“Did you know that the human body has 206 bones?” He inquired.

“I think I heard that somewhere before,” I replied, amused.

While waiting for dinner to be ready, we went into a conversation on the four essential human needs: Need for security, need for novelty, need for community, and the need for isolation. He found it very interesting as he never thought of the human needs that way.

You’re a novelty, I mused in silence.

The fiance then had a brilliant idea: We should freeze ourselves on the rooftop while we enjoy the sunset. We all thought it should be a worthwhile trip especially since his ridiculously posh apartment faces the sea and all its shipping glory.

And it was. The dark orange glow spread across the horizon in stunning yellow and red into the twilight zone. Wisp of grey white clouds gave layers of depth to the nostalgic sky, reflecting every bit of sunset that was left for the next few minutes. Against the stunning hue of purple and gold on the panoramic sky, ships swayed gently and bobbed lightly on the dark waters next to the port. We stood in awe, shivering, and cold in our jackets and hoods, trying to capture every single elusive color in the faulty cameras of our minds.

“I wish I have my camera,” I lamented.

“Nah, I don’t think any photograph can capture a scene just as it is, compared to a memory. I try to enjoy the moment just as it is,” his brother replied.

“Heh, I don’t trust my memory much.”

But he was right. Right now, only my memory does justice to that magnificent blend of kaleidescope.

“Is this your first Thanksgiving dinner?” Their neighbor asked with a smile.

“Yeah,” our friend chuckled.

“Wow, it must be very exciting for you then.”

It was. It was not so much about the delicious turkey or the disgustingly sweet pecan apple pie or the steaming warm mash potatoes, but the very presence of these warm folks gave me a sense of calmness I haven’t felt in a long time.

It felt like family.

And he was there, smiling and joking and having his parents and family friends talking to us like older siblings we never had.

Something I never had.

After clearing the dishes and wine glasses, we gathered in the living room, drunk with food coma as we sank into lazy stupor in the plush leather sofas. The telly was on with channels nobody watched. On and off, I engaged the brother next to me in a conversation on what I thought to be topics of interest. The man I loved was falling asleep by the moment and I knew, under the warm thermal blanket, he was content.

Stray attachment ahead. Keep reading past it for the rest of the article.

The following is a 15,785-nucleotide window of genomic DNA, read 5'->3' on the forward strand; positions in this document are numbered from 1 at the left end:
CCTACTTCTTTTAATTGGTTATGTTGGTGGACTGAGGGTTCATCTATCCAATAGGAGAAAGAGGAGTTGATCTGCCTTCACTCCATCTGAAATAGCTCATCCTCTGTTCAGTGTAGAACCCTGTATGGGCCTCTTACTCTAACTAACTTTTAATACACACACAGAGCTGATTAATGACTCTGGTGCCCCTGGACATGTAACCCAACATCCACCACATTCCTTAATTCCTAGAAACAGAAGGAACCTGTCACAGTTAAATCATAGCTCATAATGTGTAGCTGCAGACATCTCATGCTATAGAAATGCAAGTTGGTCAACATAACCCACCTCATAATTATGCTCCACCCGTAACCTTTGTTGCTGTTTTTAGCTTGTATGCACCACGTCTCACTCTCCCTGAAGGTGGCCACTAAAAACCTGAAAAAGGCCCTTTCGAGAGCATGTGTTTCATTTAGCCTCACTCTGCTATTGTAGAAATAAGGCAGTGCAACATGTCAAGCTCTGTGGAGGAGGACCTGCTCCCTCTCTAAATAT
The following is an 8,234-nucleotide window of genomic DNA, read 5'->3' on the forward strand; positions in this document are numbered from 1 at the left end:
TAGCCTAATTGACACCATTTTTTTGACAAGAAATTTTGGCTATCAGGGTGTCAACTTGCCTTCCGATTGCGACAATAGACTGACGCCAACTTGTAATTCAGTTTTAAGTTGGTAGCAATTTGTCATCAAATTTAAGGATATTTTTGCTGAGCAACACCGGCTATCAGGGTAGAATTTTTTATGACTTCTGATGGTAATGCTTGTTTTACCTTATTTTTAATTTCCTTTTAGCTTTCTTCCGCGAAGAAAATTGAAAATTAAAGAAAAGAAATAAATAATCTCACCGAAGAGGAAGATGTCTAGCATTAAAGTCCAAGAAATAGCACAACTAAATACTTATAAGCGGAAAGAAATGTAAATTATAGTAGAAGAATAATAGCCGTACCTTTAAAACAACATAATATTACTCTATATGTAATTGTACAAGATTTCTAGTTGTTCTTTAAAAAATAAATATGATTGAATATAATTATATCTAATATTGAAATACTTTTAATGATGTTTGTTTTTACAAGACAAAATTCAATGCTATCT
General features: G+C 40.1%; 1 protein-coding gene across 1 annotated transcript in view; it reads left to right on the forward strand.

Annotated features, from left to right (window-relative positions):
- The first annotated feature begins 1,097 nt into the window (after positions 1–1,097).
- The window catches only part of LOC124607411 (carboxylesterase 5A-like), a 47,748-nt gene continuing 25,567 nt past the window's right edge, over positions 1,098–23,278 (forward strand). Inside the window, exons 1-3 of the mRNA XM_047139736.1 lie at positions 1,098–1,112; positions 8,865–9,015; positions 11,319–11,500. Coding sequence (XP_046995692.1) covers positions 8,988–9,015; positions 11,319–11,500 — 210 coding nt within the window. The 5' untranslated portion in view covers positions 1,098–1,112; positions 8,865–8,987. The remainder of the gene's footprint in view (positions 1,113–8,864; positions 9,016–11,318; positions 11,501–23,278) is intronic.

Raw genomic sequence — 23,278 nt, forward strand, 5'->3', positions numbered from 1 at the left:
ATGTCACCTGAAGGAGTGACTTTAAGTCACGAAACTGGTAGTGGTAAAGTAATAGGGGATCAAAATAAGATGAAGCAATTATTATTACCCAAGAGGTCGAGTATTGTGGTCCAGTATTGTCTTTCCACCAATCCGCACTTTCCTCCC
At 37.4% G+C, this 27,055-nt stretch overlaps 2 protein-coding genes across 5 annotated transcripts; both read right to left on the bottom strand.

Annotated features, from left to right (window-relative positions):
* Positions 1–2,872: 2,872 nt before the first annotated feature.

Here he was, in the living room of a place he could call home. He tried to give me the same feeling of welcome and hugged me, pulling me close to his chest. Out of embarrassment, I withdrew and sat upright a few times, regardless of the presence of our cuddling friends right next to him, before resigning in slight reluctance. I didn’t know why; neither did he.

Weeks later, after the breakup, I woke up to see thin layers of overnight whiteness covering the grass and streets outside my window. It didn’t cheer me up like I thought it would. Nostalgia hit me over and over again like the snowball fights we would never have. I could still picture myself exclaiming to him with the exuberance of a little girl who was seeing snow for the very first time, while attempting to catch every single snowflake with the buds of her outstretched tongue.

I watched the falling snow that I would not build a snowman with for a long time. My heart then admitted something unsettling: I never really knew how to stay happy, for I never really tried.

And he did. He taught me love.